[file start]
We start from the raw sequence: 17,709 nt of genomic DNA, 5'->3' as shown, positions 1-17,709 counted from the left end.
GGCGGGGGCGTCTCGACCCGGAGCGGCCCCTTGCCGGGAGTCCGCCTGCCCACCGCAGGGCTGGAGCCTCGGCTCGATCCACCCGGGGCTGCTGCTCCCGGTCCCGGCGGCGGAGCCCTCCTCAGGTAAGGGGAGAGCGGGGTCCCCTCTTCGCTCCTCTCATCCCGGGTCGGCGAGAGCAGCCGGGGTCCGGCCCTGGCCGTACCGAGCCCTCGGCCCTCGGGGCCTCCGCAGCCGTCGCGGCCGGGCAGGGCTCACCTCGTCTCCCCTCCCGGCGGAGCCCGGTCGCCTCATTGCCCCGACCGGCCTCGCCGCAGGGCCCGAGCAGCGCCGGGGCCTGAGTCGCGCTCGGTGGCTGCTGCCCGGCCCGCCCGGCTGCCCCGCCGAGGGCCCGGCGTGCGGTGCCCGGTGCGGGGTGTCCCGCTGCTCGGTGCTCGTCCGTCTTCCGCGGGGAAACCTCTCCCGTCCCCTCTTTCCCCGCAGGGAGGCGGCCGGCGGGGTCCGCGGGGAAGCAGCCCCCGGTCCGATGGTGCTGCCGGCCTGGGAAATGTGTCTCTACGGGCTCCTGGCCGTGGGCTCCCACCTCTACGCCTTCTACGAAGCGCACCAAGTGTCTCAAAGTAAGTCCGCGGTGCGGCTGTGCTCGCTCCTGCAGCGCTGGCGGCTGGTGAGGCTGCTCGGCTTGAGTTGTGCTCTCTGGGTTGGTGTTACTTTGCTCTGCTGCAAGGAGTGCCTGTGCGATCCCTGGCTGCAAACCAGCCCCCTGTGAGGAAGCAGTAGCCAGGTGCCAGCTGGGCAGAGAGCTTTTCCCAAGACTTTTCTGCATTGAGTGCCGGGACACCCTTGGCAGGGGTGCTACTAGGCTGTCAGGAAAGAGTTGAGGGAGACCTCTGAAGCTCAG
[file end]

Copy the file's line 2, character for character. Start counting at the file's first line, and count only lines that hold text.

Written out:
GGCGGGGGCGTCTCGACCCGGAGCGGCCCCTTGCCGGGAGTCCGCCTGCCCACCGCAGGGCTGGAGCCTCGGCTCGATCCACCCGGGGCTGCTGCTCCCGGTCCCGGCGGCGGAGCCCTCCTCAGGTAAGGGGAGAGCGGGGTCCCCTCTTCGCTCCTCTCATCCCGGGTCGGCGAGAGCAGCCGGGGTCCGGCCCTGGCCGTACCGAGCCCTCGGCCCTCGGGGCCTCCGCAGCCGTCGCGGCCGGGCAGGGCTCACCTCGTCTCCCCTCCCGGCGGAGCCCGGTCGCCTCATTGCCCCGACCGGCCTCGCCGCAGGGCCCGAGCAGCGCCGGGGCCTGAGTCGCGCTCGGTGGCTGCTGCCCGGCCCGCCCGGCTGCCCCGCCGAGGGCCCGGCGTGCGGTGCCCGGTGCGGGGTGTCCCGCTGCTCGGTGCTCGTCCGTCTTCCGCGGGGAAACCTCTCCCGTCCCCTCTTTCCCCGCAGGGAGGCGGCCGGCGGGGTCCGCGGGGAAGCAGCCCCCGGTCCGATGGTGCTGCCGGCCTGGGAAATGTGTCTCTACGGGCTCCTGGCCGTGGGCTCCCACCTCTACGCCTTCTACGAAGCGCACCAAGTGTCTCAAAGTAAGTCCGCGGTGCGGCTGTGCTCGCTCCTGCAGCGCTGGCGGCTGGTGAGGCTGCTCGGCTTGAGTTGTGCTCTCTGGGTTGGTGTTACTTTGCTCTGCTGCAAGGAGTGCCTGTGCGATCCCTGGCTGCAAACCAGCCCCCTGTGAGGAAGCAGTAGCCAGGTGCCAGCTGGGCAGAGAGCTTTTCCCAAGACTTTTCTGCATTGAGTGCCGGGACACCCTTGGCAGGGGTGCTACTAGGCTGTCAGGAAAGAGTTGAGGGAGACCTCTGAAGCTCAG